Local Fishing Leader
Fishing was, of course, hard work, or as an Egyptian document of the era says: “The fisher is more miserable than any other profession,” because of the physical hazards and the high leasing costs involved. As a hard-handed, muscular laborer Simon was used to diving naked into the cold, black water at night to retrieve and adjust nets. A fisher was also a businessman, handling sales and transport of the catch. He surely was familiar with communities around the Sea of Galilee, knowing Magdala and Tiberias well. Apart from Aramaic, he might have known some rudimentary Greek, as just across the lake there were Hellenized towns and trade might have brought foreigners into the town. He was not literate.
Fishers had to work in teams, as operating even a small boat required a minimum four men plus skipper for a professional haul. Simon’s boat is featured repeatedly in the gospels. Luke 5:3 claims that it belonged to him which means he was a bit higher in the hierarchy of fishermen. Still not rich in any way! My guess is that he owned a small-sized boat large enough for fishing with a trammel net.
But could it be really his property? He might have gotten it through a loan from the local fishing rights broker or simply acted as skipper on behalf of his fishing cooperative (Gr: koinōnoi). It might have been an inheritance from his dad or father-in-law. In any case, working with Andreas and perhaps some in-laws on this boat, he regularly teamed up with the brothers Yochanan and Yaakob (John and James, partners—metachoi—of their cooperative in Luke 5:10), their father Zebida and the seasonal “hired hands” to catch barbel and tilapia at night.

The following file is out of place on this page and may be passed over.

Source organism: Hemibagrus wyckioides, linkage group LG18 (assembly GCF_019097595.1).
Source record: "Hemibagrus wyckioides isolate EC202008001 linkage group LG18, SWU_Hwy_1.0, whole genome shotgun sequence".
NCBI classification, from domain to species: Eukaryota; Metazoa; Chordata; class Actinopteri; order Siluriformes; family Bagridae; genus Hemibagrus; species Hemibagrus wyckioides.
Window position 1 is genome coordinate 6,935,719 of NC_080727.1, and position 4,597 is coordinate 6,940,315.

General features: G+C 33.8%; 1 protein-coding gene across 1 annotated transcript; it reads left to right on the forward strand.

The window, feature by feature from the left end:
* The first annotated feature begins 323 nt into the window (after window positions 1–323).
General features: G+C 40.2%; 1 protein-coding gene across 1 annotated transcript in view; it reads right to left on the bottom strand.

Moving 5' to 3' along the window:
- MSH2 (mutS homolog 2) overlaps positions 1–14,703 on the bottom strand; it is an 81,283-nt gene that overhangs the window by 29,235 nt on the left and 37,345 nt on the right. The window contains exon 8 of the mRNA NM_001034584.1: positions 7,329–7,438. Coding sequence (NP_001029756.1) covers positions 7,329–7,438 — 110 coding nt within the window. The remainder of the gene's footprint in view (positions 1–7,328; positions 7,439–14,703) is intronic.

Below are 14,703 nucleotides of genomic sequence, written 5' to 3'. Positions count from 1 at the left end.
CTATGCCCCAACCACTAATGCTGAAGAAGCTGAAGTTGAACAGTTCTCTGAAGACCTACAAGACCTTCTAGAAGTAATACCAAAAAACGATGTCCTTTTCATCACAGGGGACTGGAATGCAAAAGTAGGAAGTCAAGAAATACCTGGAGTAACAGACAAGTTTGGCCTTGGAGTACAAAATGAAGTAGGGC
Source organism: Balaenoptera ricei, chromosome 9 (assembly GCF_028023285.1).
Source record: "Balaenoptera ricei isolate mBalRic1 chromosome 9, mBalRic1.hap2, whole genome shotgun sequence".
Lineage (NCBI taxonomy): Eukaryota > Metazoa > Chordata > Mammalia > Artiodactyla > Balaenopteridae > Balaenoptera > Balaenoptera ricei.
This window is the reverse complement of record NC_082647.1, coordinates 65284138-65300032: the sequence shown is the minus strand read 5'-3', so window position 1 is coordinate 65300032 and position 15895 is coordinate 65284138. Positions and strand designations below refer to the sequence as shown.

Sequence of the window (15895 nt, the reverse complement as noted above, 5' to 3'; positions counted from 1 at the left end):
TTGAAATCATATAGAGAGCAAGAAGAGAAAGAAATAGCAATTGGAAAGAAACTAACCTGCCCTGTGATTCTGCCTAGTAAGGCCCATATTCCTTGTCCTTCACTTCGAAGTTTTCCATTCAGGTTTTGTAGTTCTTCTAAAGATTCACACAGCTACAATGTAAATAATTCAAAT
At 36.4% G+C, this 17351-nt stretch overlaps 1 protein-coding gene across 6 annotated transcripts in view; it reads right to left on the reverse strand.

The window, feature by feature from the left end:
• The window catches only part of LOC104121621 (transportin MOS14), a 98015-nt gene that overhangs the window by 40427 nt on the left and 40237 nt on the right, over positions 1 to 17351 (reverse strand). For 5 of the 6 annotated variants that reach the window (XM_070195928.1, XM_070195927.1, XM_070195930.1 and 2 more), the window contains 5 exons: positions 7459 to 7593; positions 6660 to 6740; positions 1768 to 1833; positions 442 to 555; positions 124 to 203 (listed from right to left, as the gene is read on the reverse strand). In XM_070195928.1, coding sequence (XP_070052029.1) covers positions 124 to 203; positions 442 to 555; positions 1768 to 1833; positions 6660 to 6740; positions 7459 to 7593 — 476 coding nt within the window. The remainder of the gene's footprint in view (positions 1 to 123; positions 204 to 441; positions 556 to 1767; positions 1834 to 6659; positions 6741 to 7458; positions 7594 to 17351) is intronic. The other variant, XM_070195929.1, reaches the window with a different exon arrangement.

Leading a small fishing crew, Simon would organize the work, tools, and catch, and also negotiate with the architelōnai—the broker in town who was leasing out royal fishing rights. He knew well the unfairness of the economic system: 30-40% of the catch would go to the broker/contractor, on top of the share for other tax and the trade middleman. A lot of drudgery for a bit of profit. I believe this experience made Simon keen-eared for Jesus’ message of a new social order. In John 1:41, he is shown as being in the proximity of John the Baptist, so he might have had interest and sympathy for his teaching prior to meeting Jesus.
From Skeptic to Fanatic